A Learned Appreciation of Food

Asia is full of flavor.

 

It’s 8:00 PM in California and I’m rummaging through my room, checking for any last minute items I may have forgotten to pack. It was September 2, 2016, and I was headed to India for four months. People would always ask, “Why India?” I would simply respond with, “Why not?”

I am very lucky to have started traveling at a young age. My first trip outside of the country was to the Dominican Republic in 7th grade. I went with my youth group to help one of the partnered families that live down there. I remember it all so clearly. I can still feel the warm, sticky air on my skin and the taste of homemade guava juice on my tongue. The voices of the children playing echo through my head to this day.

I continued to travel through my high school years and into college. I visited the Dominican Republic again. Then Mexico, Africa, Europe, and Hong Kong.  The trips spent with my church did not grant me the culinary experience my 22 year old self wishes she had. But, when you’re in the middle of Swaziland, unable to drink the water, and visiting with children who have HIV, the last thing on your mind is good food. And European food isn’t so bold when you’re on a budget of 15 euros a day. Say no to escargot. Hong Kong was the same. I was able to branch out and try new foods, but I was still limited financially. I began to really appreciate PB&Js, Clif Bars, and baguettes.

I take one last look around my room. I turn to my dad and say, “I’m ready!” I was off on an adventure. An experience that shaped me into a better, more understanding person. And, a person who can’t stop loving food. Especially Indian food.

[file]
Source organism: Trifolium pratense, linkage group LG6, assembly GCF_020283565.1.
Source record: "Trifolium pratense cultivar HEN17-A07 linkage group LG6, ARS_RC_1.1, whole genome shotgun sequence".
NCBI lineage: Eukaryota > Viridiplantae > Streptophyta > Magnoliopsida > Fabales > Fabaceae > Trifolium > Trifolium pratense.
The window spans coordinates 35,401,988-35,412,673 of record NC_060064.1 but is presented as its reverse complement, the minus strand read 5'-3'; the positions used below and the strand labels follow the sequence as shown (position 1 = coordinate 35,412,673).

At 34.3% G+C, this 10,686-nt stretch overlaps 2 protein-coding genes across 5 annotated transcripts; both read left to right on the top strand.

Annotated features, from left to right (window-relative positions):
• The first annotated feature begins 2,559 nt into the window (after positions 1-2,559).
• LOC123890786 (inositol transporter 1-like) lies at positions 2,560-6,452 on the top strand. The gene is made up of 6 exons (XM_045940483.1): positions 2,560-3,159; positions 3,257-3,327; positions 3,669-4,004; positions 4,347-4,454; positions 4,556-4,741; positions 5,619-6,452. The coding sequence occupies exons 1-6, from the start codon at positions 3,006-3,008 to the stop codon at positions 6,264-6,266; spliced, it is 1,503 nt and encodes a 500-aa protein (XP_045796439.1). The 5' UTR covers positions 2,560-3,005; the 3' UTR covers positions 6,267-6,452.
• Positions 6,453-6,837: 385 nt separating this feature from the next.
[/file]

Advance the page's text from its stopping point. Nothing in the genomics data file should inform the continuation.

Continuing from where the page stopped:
After almost 24 hours of travel, I land in Mumbai. I head to my new temporary home, a YWCA, settled in the touristic part of the city. Once I started getting used to it all, I fell in love.

I thought I knew spicy. Being Mexican, I take a natural liking to hot things. But oh boy was my world turned upside down. The spices, the flavors, the variety – it was shocking.

I’m going to walk you through my experience in India, one favorite meal at a time. I was able to appreciate the food more than I have anywhere else I’ve traveled. Here are photos of everything I ate there and in Thailand. I think it’s important to reflect on experiences we’ve had and understand where they bring us today.

Flavors we have here: Spicy, salty, sweet. Tomato, chili and spinach bases, freshly grilled seafood, yogurts with herbs, salty grains, dosa made with coconut, tender chicken, lot’s of onions. Coriander, cumin, mint.

Now let’s discuss the street food. Getting a meal in a restaurant is great and all. But if you really want to challenge yourself and your bowels, you must get street food. And these snacks or light meals are by far the best. My favorites included Pani Puri and a seekh kebab.

 

Okay, street food also comes in the form of chaiwalas and samosa walas.

 

Now let’s talk Thailand. 

I worked at a Thai restaurant for the majority of college. I had a week between the end of my program and Christmas. I knew what I had to do. I booked my flights to Bangkok, Phuket, and Chiang Mai. Once again, my world was changed.

Flavors of Thailand: lemongrass, basil, mint, coconut, lime, tamarind, mango, onion, cilantro. Warm soups, hot broths, refreshing and crispy vegetables.

I think I ate soup at least twice a day while there.

Asia’s flavors are bold. They are tangy, spicy, and sweet all at once. Thanks to Asia, I truly understand flavor.

 

 

Thanks for reading!

– Janie

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